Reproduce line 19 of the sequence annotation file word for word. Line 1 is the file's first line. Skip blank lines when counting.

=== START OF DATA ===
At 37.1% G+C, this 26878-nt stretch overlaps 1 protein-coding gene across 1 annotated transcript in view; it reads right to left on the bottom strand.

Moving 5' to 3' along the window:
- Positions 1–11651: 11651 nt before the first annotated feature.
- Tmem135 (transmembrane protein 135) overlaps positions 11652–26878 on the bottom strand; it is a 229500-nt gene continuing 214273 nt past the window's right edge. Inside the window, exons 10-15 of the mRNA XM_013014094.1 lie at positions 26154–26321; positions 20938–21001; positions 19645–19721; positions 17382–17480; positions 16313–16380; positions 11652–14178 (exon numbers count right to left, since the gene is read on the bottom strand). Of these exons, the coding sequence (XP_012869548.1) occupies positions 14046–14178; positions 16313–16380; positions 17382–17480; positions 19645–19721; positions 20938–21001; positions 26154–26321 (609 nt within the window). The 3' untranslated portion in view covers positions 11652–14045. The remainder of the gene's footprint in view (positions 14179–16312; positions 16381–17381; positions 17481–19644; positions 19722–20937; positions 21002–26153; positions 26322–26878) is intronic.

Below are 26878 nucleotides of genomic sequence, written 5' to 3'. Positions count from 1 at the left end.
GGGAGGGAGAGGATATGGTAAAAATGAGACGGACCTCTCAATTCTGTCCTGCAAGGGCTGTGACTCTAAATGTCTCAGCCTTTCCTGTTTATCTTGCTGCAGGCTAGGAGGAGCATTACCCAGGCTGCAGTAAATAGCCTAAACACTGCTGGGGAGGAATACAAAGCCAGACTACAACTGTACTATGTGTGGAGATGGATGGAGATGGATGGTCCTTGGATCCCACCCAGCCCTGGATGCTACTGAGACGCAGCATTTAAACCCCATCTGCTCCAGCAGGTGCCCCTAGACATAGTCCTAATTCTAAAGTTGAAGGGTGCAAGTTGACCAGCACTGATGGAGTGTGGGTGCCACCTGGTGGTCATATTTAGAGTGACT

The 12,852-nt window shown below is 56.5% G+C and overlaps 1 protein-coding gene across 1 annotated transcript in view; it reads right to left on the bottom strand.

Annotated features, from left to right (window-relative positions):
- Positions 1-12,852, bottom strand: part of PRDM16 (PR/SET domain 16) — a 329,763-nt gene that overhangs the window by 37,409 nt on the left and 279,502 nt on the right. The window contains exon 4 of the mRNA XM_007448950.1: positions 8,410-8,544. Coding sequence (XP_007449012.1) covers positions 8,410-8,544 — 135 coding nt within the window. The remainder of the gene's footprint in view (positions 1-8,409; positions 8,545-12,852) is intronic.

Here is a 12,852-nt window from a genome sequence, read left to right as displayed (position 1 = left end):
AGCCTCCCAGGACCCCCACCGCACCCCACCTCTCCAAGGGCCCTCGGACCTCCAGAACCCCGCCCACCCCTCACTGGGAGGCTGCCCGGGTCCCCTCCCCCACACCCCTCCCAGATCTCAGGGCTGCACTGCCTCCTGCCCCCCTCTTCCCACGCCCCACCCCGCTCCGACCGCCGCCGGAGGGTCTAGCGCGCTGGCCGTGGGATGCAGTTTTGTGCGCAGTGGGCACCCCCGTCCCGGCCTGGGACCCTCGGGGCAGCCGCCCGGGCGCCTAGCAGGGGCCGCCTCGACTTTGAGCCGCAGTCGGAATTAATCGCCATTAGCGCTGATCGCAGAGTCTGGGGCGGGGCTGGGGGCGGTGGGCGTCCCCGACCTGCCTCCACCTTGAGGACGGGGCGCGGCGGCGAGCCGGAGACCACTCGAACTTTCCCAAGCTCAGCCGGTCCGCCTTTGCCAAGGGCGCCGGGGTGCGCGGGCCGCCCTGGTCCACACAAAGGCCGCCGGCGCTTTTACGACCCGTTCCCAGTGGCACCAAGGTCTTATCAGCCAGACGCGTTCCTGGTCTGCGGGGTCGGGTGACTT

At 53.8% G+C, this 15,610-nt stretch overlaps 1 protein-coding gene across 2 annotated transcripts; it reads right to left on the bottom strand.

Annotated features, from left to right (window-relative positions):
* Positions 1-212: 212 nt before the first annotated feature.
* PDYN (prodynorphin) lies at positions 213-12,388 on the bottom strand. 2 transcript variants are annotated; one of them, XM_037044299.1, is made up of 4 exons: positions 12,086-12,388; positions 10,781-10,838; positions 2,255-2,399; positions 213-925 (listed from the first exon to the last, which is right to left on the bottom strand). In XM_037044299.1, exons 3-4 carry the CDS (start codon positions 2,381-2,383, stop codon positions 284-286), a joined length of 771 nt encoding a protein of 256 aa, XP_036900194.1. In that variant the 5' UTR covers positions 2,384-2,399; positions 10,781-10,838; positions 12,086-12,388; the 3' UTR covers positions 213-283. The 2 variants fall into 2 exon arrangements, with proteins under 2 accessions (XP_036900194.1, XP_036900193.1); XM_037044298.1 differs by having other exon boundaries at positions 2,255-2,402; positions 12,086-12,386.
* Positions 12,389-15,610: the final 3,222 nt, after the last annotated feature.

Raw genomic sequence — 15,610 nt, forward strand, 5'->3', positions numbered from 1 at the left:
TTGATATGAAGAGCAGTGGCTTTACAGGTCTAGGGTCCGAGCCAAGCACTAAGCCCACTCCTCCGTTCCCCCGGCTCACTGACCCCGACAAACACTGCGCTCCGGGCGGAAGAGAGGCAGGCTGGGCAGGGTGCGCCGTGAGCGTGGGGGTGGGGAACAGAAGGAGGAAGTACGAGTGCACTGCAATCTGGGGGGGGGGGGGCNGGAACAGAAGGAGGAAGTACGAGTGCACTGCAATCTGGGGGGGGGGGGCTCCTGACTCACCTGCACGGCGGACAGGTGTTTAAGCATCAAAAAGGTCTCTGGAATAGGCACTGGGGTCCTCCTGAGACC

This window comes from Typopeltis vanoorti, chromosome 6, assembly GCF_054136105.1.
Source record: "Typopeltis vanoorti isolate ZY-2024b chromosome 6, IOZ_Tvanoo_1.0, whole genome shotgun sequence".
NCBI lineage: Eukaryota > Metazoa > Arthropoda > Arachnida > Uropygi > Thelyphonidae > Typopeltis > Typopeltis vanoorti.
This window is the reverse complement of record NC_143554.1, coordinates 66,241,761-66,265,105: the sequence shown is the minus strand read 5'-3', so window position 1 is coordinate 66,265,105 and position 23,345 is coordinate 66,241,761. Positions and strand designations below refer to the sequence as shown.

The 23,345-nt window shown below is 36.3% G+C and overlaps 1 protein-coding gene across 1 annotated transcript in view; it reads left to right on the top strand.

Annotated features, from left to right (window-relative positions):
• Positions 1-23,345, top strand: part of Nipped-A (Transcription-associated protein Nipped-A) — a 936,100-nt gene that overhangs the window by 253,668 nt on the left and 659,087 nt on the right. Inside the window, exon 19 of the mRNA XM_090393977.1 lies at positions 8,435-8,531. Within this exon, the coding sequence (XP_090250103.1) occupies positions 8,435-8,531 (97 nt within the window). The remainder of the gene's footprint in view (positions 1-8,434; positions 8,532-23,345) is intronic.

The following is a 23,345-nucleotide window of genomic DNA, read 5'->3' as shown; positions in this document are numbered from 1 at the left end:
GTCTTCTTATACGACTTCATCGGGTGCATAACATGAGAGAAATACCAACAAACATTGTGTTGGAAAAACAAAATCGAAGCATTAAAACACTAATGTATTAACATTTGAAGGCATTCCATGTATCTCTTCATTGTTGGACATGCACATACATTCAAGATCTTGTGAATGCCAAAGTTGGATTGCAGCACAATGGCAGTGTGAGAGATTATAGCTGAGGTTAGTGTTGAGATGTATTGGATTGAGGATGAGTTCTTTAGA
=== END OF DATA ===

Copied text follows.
This window comes from Typopeltis vanoorti, chromosome 6, assembly GCF_054136105.1.